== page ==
Obama can't have a BlackBerry. Should your CEO?

Information security is not as strong as you may think, and the execs with the most sensitive data are juicy targets

Imagine the president at a cabinet meeting or an executive at a board meeting putting his mobile device down on the conference table and not being aware that every word is being heard, at least as long as the perpetrator doesn't say something like "Can you speak up?"

The security experts InfoWorld consulted say that many senior execs -- not just President-Elect Obama -- should be very cautious about when they use their BlackBerrys, at least until better wireless and device security is available. Perhaps they should just give them up, suggests Core Security's Kellerman: "Is it that important to use your 'CrackBerrys' when you know you can't maintain the ultimate control of that device?"

"Mobility is a double-edged sword that most executives don't want to acknowledge. There is a culture of deniability," adds Yoran.

Risks beyond mobile: Crossing national boundaries or using the cloud

Dunkelberger says you should accept that fact that if you are sending data across national boundaries -- such as designing products in one country and building it in another -- governments and competitors can read the proprietary data you may be sending back and forth unless you are using point-to-point encryption. This is true for desktop and wired communication -- not just for wireless or mobile devices.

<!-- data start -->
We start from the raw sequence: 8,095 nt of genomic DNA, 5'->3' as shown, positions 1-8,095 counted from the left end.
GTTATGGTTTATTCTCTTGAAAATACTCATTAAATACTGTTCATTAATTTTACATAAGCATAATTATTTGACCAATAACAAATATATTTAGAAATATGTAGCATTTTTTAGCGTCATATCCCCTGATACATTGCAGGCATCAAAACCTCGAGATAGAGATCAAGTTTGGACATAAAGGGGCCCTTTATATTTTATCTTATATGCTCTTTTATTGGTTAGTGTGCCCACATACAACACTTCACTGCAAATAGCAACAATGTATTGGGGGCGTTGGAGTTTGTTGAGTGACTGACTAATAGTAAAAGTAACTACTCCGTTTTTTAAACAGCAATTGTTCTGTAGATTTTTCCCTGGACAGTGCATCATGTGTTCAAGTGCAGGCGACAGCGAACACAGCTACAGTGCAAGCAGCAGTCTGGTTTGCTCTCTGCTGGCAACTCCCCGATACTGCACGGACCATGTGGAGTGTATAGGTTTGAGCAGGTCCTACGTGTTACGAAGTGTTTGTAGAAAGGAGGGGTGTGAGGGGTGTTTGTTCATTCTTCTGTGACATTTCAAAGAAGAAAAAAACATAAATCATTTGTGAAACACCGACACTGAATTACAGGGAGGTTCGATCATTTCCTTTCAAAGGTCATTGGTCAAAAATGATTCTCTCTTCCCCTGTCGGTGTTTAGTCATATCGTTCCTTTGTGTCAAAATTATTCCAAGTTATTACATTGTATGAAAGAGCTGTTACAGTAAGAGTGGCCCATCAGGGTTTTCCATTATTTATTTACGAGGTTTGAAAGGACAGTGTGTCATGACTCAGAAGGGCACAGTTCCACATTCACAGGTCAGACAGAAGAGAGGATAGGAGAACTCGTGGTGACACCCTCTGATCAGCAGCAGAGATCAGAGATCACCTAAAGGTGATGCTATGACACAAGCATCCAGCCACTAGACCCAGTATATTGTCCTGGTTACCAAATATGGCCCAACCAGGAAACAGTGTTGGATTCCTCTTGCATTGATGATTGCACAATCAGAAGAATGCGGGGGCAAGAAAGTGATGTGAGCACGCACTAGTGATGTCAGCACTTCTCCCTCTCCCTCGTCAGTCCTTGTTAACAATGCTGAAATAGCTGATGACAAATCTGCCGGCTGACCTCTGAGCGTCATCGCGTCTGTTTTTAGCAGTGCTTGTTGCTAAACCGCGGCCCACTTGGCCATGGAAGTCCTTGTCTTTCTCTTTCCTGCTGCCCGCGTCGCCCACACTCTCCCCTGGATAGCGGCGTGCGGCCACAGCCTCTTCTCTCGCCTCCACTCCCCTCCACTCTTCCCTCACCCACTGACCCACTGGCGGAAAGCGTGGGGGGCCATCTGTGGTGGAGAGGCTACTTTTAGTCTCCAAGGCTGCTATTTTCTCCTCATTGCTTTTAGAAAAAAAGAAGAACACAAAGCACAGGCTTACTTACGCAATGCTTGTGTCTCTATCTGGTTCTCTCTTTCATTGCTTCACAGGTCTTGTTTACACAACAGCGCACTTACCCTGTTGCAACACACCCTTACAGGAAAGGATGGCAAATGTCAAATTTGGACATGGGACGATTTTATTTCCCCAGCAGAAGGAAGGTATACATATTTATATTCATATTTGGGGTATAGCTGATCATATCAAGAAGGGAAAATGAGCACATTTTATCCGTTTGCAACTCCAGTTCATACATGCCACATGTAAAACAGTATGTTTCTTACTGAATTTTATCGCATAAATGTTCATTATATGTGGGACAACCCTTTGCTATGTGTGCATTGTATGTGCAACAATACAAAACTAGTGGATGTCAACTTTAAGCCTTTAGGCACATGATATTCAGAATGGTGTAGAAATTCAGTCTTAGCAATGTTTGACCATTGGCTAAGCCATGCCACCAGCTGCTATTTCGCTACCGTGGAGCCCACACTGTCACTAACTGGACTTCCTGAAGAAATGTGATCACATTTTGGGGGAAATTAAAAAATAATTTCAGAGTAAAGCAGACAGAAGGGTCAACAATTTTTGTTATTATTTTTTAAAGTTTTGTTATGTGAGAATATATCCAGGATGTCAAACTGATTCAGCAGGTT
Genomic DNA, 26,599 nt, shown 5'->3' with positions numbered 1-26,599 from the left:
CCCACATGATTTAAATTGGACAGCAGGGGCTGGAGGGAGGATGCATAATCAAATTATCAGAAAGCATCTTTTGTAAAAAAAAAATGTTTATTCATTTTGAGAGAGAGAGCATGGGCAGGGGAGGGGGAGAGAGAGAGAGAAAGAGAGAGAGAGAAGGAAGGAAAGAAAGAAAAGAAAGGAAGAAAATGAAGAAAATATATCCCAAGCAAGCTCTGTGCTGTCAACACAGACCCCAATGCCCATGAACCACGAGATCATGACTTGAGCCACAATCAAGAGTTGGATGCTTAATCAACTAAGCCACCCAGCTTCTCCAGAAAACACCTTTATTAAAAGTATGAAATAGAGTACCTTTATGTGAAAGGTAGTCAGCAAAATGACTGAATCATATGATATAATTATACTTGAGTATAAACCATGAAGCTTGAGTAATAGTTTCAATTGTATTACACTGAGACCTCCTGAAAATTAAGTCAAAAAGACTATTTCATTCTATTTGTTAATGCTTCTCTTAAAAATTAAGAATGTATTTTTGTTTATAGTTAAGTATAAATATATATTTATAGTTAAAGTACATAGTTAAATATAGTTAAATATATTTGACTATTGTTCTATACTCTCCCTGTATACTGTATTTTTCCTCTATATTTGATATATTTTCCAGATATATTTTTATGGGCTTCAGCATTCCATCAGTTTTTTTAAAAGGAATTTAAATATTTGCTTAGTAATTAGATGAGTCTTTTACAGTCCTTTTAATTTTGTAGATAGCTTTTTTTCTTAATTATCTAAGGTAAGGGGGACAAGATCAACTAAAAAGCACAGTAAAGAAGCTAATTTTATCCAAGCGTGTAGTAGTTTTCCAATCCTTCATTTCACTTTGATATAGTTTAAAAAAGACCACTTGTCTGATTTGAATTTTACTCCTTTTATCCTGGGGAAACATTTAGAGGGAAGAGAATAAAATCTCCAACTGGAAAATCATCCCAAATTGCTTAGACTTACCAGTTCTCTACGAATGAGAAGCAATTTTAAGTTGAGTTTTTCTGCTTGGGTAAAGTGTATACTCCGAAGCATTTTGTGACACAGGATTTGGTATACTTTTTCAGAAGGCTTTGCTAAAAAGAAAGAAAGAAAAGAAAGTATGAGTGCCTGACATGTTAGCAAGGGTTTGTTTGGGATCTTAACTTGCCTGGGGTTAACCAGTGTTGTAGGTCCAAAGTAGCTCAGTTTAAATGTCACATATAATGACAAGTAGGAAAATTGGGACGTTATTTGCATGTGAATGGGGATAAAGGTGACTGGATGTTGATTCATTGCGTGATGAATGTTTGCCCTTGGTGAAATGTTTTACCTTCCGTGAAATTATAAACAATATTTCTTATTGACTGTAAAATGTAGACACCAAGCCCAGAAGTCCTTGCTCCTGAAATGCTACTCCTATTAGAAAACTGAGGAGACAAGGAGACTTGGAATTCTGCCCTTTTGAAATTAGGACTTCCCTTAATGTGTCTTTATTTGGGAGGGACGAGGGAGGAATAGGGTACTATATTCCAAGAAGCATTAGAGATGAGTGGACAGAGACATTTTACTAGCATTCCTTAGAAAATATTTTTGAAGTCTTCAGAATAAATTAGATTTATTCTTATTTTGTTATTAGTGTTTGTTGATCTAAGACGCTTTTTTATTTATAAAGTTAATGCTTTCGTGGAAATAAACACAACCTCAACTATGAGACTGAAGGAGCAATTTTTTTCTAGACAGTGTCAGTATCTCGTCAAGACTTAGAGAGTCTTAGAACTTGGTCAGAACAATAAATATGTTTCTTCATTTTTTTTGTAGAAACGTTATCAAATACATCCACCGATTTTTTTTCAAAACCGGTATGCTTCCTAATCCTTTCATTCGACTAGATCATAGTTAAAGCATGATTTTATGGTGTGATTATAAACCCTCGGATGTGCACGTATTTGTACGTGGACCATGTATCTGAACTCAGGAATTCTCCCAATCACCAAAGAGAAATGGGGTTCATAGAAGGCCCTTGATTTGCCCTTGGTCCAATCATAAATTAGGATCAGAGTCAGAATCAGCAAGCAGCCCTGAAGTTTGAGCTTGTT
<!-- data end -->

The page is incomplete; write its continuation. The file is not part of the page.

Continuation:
The increasingly popular cloud-computing option is also risky, Dunkelberger says. The technology is a boon to de-perimeterized executives who want to access corporate applications outside the firewall, but that means sensitive data also lives outside the firewall, beyond your control. If your company uses SaaS (software as a service) or other cloud-type offering, you should ask the service provider how it secures its applications when federated across 50 different systems, Dunkelberger advises. "Do not put [intellectual property] on a SaaS service," he warns.

Traditional Web security products and services filter URLs and can inspect malicious files on downloadable objects. However, now more often Web sites are streaming AJAX-based and other Web applications that launch without user interaction. Most security software checks the file only after it has been downloaded; such software does not protect against malicious code running in the cloud.

"Security professionals should look at security in the cloud and specifically Web security in the cloud, which is critical to being able to protect users on the Web when they leave the office perimeter and access the Web in hotels, airports, at home, or in the office on laptop and mobile device," says Paul Judge, CTO at Purewire, a Web SaaS company.

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Ephraim Schwartz

InfoWorld

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